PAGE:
Feb 2, 2019; Waco, TX, USA; TCU Horned Frogs guard Alex Robinson (25) drives around Baylor Bears guard Makai Mason (10) during the second half at Ferrell Center. Mandatory Credit: Andrew Dieb-USA TODAY Sports
Time: 1 p.m.
Location: Hilton Coliseum
KenPom Prediction: 77-68, Iowa State
1 – NWB and Cam
The pick and roll is one of the biggest pieces of Iowa State’s offense and has been for several years. It was an especially devastating piece of the offensive attack when Monte Morris and Georges Niang were wearing Cardinal and Gold, but a new duo has emerged over the past several weeks.
Nick Weiler-Babb and Cameron Lard have thrived together in the pick and roll with Weiler-Babb becoming more confident in his shooting ability and Lard rolling harder towards the rim than he did earlier in the season. The two players compliment each other well and open the door for each to have success in the set.
For example, when Lard is rolling hard to the basket, it creates a threat the defense is forced to pay attention to. When the man guarding the screener does not step up towards the ball handler in an effort to slow Lard’s roll towards the rim, things like this happen.
Weiler-Babb has improved immensely in this area compared to last season and is averaging 0.916 points per possession (according to Synergy Sports Tech) in scoring situations as a P&R ball-handler. He is shooting 42.3 percent and averaging 1.154 points per possession on shots off the dribble in these situations as well.
His success forces teams to respect the fact he is more capable of shooting off the bounce. When teams respect his abilities as a pick and roll ball-handler too much, it opens up plays like this.
The clip does not show Lard’s screen, but his man is slow in cutting off Weiler-Babb driving to the basket so once he recovers to prevent a wide-open layup, Lard is able to roll to the basket with a full head of steam.
The Cyclones’ sophomore big man is 6-of-8 on such shots this season and almost all of those have been easy looks near the rim. I expect to see this tandem utilized even more in the coming weeks and they could become even more deadly for opposing defenses.
2 – Attacking zone
After Monday’s win over Oklahoma, I wrote that I was worried teams would start to zone Iowa State more and force them to shoot over the top out of respect for the Cyclones’ guards. Teams have struggled to close driving lanes so far this season against Iowa State, which is part of why Marial Shayok has had such a good year.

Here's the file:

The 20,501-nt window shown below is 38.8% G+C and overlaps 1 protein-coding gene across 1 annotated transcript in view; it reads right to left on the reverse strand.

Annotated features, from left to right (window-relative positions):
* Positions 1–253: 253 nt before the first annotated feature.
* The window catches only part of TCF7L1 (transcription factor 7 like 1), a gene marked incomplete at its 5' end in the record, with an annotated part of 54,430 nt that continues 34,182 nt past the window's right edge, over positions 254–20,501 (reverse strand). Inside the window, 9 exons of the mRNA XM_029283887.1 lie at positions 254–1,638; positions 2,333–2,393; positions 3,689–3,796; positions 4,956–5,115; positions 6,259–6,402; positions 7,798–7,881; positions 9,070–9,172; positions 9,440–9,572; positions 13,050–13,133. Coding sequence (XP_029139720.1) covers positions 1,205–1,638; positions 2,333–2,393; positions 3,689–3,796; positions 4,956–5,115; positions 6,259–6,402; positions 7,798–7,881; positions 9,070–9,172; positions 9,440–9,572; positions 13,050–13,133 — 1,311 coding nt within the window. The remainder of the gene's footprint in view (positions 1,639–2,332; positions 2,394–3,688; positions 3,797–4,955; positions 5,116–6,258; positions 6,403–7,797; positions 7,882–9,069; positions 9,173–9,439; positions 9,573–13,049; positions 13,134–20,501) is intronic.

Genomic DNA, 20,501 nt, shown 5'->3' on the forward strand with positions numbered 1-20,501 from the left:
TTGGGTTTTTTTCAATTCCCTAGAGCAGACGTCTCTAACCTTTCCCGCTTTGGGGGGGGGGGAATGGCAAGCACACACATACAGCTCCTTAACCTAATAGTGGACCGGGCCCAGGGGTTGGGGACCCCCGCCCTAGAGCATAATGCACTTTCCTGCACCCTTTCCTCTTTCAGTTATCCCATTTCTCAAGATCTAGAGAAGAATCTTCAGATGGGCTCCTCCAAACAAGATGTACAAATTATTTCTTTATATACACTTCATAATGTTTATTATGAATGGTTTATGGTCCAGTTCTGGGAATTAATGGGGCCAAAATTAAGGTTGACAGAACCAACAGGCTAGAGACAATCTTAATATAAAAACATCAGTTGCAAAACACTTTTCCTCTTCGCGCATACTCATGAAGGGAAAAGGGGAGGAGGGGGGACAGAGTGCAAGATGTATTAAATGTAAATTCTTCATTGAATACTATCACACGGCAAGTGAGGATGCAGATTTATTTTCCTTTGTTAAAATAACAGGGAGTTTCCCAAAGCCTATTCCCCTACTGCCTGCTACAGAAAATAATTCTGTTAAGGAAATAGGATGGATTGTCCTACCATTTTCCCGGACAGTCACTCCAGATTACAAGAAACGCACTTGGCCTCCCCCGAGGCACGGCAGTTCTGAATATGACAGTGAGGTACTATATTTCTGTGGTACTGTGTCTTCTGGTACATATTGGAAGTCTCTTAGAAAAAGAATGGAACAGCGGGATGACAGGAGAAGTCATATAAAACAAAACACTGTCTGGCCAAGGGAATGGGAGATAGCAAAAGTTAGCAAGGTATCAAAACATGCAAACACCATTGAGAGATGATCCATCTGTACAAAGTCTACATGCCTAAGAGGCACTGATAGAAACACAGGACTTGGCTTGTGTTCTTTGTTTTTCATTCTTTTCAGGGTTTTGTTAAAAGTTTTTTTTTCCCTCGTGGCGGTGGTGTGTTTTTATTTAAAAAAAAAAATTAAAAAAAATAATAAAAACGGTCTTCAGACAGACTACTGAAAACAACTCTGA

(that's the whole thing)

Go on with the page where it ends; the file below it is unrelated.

It feels like Iowa State has struggled against these zones so far, but the numbers really do not reflect that idea. The Cyclones are averaging 1.022 points per possession against zone defenses in 2018-19, higher than their season average of 1.008.
Although, only nine percent of Iowa State’s halfcourt offensive possessions have come against zone defenses this season. Compare that to Kansas State’s 31 percent at a 0.799 points per possession clip (a number I don’t really understand when Kansas State has a guy in Dean Wade who seems like a prototypical zone busting type player).
I expect the number of possessions Iowa State faces zone to continue to climb over the next month, but I they have moved the ball and scored effectively against it, which is a trend that will hopefully continue.
3 – Dime King
It is time to officially welcome TCU’s Alex Robinson into the “Niang-Ellis Club for Guys Who Have Played College Basketball Since the Mid-1940s”. Seriously, I swear it feels like the Horned Frogs’ point guard has been wearing purple since before the GI Bill.
His longevity makes it easy to see how he became TCU’s all-time leader in assists earlier this week and he’ll enter Saturday’s contest with 583 dimes in his career, which is eighth in Big 12 history. His 165 assists is tops in the Big 12 after he finished last season as the league’s leader.
Robinson is what makes TCU’s offense go and keeping him out of the paint will be crucial on Saturday for the Cyclones. He is as good as it comes at finding his guys open when he’s able to draw defenders and TCU’s offense is at its best when he’s playing well.
In the Horned Frogs’ Big 12 wins, Robinson is averaging 8.6 assists per game. In their league losses, that number drops to 3.8 assists per game.